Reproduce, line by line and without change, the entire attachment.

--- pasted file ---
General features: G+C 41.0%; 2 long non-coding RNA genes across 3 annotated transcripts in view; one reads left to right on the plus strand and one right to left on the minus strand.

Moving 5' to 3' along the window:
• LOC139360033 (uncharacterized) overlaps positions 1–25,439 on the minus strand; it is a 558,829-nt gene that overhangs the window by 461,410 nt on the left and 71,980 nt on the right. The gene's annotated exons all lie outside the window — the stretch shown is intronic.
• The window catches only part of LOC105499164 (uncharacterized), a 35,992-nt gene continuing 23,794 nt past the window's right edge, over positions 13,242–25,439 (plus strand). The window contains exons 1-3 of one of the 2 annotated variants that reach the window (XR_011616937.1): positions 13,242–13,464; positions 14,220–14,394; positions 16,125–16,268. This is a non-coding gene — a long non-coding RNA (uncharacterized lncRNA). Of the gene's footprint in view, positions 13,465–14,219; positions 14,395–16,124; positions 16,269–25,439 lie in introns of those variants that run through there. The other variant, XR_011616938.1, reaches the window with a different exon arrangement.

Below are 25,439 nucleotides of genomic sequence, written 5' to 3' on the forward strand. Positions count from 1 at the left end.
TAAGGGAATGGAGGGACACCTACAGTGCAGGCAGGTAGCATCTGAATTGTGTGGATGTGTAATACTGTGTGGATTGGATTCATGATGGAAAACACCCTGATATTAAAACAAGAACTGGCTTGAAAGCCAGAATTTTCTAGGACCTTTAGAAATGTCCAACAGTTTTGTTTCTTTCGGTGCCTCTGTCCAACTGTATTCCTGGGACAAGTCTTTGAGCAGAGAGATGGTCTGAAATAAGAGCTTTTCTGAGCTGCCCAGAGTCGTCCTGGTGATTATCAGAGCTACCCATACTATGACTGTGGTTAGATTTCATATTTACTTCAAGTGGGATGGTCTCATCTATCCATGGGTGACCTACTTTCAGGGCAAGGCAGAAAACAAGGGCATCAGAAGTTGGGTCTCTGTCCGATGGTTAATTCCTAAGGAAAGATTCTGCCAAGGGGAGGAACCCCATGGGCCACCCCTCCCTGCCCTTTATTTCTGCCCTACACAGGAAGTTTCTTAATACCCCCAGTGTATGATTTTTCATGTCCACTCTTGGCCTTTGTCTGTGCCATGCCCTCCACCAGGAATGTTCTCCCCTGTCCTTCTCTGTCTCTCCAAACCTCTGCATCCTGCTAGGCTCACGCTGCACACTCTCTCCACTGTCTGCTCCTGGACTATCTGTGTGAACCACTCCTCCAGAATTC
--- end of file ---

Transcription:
General features: G+C 41.0%; 2 long non-coding RNA genes across 3 annotated transcripts in view; one reads left to right on the plus strand and one right to left on the minus strand.

Moving 5' to 3' along the window:
• LOC139360033 (uncharacterized) overlaps positions 1–25,439 on the minus strand; it is a 558,829-nt gene that overhangs the window by 461,410 nt on the left and 71,980 nt on the right. The gene's annotated exons all lie outside the window — the stretch shown is intronic.
• The window catches only part of LOC105499164 (uncharacterized), a 35,992-nt gene continuing 23,794 nt past the window's right edge, over positions 13,242–25,439 (plus strand). The window contains exons 1-3 of one of the 2 annotated variants that reach the window (XR_011616937.1): positions 13,242–13,464; positions 14,220–14,394; positions 16,125–16,268. This is a non-coding gene — a long non-coding RNA (uncharacterized lncRNA). Of the gene's footprint in view, positions 13,465–14,219; positions 14,395–16,124; positions 16,269–25,439 lie in introns of those variants that run through there. The other variant, XR_011616938.1, reaches the window with a different exon arrangement.

Below are 25,439 nucleotides of genomic sequence, written 5' to 3' on the forward strand. Positions count from 1 at the left end.
TAAGGGAATGGAGGGACACCTACAGTGCAGGCAGGTAGCATCTGAATTGTGTGGATGTGTAATACTGTGTGGATTGGATTCATGATGGAAAACACCCTGATATTAAAACAAGAACTGGCTTGAAAGCCAGAATTTTCTAGGACCTTTAGAAATGTCCAACAGTTTTGTTTCTTTCGGTGCCTCTGTCCAACTGTATTCCTGGGACAAGTCTTTGAGCAGAGAGATGGTCTGAAATAAGAGCTTTTCTGAGCTGCCCAGAGTCGTCCTGGTGATTATCAGAGCTACCCATACTATGACTGTGGTTAGATTTCATATTTACTTCAAGTGGGATGGTCTCATCTATCCATGGGTGACCTACTTTCAGGGCAAGGCAGAAAACAAGGGCATCAGAAGTTGGGTCTCTGTCCGATGGTTAATTCCTAAGGAAAGATTCTGCCAAGGGGAGGAACCCCATGGGCCACCCCTCCCTGCCCTTTATTTCTGCCCTACACAGGAAGTTTCTTAATACCCCCAGTGTATGATTTTTCATGTCCACTCTTGGCCTTTGTCTGTGCCATGCCCTCCACCAGGAATGTTCTCCCCTGTCCTTCTCTGTCTCTCCAAACCTCTGCATCCTGCTAGGCTCACGCTGCACACTCTCTCCACTGTCTGCTCCTGGACTATCTGTGTGAACCACTCCTCCAGAATTC